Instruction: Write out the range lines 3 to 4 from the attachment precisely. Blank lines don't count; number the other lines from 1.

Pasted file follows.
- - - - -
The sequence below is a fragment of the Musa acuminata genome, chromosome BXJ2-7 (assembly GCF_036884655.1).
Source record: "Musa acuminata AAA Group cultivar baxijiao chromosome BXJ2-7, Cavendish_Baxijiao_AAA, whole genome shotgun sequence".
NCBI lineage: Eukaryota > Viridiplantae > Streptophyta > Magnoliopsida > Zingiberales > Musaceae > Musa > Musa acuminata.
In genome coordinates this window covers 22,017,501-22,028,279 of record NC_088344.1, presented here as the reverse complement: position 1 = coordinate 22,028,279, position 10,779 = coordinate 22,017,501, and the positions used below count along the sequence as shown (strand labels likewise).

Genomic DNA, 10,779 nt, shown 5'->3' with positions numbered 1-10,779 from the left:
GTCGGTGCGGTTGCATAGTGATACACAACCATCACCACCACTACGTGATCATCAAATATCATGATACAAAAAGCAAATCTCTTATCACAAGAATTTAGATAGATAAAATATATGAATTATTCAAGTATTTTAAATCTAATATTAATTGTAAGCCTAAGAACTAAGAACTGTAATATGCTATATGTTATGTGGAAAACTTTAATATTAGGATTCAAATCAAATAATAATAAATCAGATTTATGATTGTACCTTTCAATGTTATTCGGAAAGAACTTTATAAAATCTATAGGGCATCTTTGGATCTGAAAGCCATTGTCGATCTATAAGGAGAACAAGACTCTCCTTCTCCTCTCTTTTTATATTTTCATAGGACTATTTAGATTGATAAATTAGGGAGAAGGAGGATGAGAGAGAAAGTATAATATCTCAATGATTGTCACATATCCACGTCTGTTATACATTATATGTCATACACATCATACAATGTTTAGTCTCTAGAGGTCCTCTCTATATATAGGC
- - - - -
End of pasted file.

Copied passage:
NCBI lineage: Eukaryota > Viridiplantae > Streptophyta > Magnoliopsida > Zingiberales > Musaceae > Musa > Musa acuminata.
In genome coordinates this window covers 22,017,501-22,028,279 of record NC_088344.1, presented here as the reverse complement: position 1 = coordinate 22,028,279, position 10,779 = coordinate 22,017,501, and the positions used below count along the sequence as shown (strand labels likewise).